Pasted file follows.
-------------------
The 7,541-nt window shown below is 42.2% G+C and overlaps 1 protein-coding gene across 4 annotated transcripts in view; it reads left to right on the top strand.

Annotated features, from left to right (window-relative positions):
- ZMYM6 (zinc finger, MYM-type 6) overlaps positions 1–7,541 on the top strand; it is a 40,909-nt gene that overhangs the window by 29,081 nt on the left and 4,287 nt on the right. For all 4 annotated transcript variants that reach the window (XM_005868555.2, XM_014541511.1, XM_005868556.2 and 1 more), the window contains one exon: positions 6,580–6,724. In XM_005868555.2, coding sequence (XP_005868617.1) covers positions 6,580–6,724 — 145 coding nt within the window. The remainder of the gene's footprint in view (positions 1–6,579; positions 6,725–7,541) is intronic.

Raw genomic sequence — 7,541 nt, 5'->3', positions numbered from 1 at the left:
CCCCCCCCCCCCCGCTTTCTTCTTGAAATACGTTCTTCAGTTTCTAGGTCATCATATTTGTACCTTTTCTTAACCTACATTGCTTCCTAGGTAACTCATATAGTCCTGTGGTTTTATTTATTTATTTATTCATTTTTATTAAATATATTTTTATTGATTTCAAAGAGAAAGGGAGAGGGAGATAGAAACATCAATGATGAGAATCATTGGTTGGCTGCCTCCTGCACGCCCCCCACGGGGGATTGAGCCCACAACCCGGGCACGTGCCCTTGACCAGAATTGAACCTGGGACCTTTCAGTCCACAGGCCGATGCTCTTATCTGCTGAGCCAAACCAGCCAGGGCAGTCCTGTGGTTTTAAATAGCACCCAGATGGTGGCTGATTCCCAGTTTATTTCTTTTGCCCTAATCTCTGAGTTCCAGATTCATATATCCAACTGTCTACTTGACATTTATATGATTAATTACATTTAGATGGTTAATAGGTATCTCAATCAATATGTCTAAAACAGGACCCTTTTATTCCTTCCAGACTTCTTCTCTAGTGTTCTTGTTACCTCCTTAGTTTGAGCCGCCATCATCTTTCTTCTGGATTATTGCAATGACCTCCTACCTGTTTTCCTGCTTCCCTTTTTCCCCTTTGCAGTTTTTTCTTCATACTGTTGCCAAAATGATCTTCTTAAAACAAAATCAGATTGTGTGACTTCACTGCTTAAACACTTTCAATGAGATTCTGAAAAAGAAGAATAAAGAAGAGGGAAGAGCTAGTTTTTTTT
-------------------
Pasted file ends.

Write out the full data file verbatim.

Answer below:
The 7,541-nt window shown below is 42.2% G+C and overlaps 1 protein-coding gene across 4 annotated transcripts in view; it reads left to right on the top strand.

Annotated features, from left to right (window-relative positions):
- ZMYM6 (zinc finger, MYM-type 6) overlaps positions 1–7,541 on the top strand; it is a 40,909-nt gene that overhangs the window by 29,081 nt on the left and 4,287 nt on the right. For all 4 annotated transcript variants that reach the window (XM_005868555.2, XM_014541511.1, XM_005868556.2 and 1 more), the window contains one exon: positions 6,580–6,724. In XM_005868555.2, coding sequence (XP_005868617.1) covers positions 6,580–6,724 — 145 coding nt within the window. The remainder of the gene's footprint in view (positions 1–6,579; positions 6,725–7,541) is intronic.

Raw genomic sequence — 7,541 nt, 5'->3', positions numbered from 1 at the left:
CCCCCCCCCCCCCGCTTTCTTCTTGAAATACGTTCTTCAGTTTCTAGGTCATCATATTTGTACCTTTTCTTAACCTACATTGCTTCCTAGGTAACTCATATAGTCCTGTGGTTTTATTTATTTATTTATTCATTTTTATTAAATATATTTTTATTGATTTCAAAGAGAAAGGGAGAGGGAGATAGAAACATCAATGATGAGAATCATTGGTTGGCTGCCTCCTGCACGCCCCCCACGGGGGATTGAGCCCACAACCCGGGCACGTGCCCTTGACCAGAATTGAACCTGGGACCTTTCAGTCCACAGGCCGATGCTCTTATCTGCTGAGCCAAACCAGCCAGGGCAGTCCTGTGGTTTTAAATAGCACCCAGATGGTGGCTGATTCCCAGTTTATTTCTTTTGCCCTAATCTCTGAGTTCCAGATTCATATATCCAACTGTCTACTTGACATTTATATGATTAATTACATTTAGATGGTTAATAGGTATCTCAATCAATATGTCTAAAACAGGACCCTTTTATTCCTTCCAGACTTCTTCTCTAGTGTTCTTGTTACCTCCTTAGTTTGAGCCGCCATCATCTTTCTTCTGGATTATTGCAATGACCTCCTACCTGTTTTCCTGCTTCCCTTTTTCCCCTTTGCAGTTTTTTCTTCATACTGTTGCCAAAATGATCTTCTTAAAACAAAATCAGATTGTGTGACTTCACTGCTTAAACACTTTCAATGAGATTCTGAAAAAGAAGAATAAAGAAGAGGGAAGAGCTAGTTTTTTTT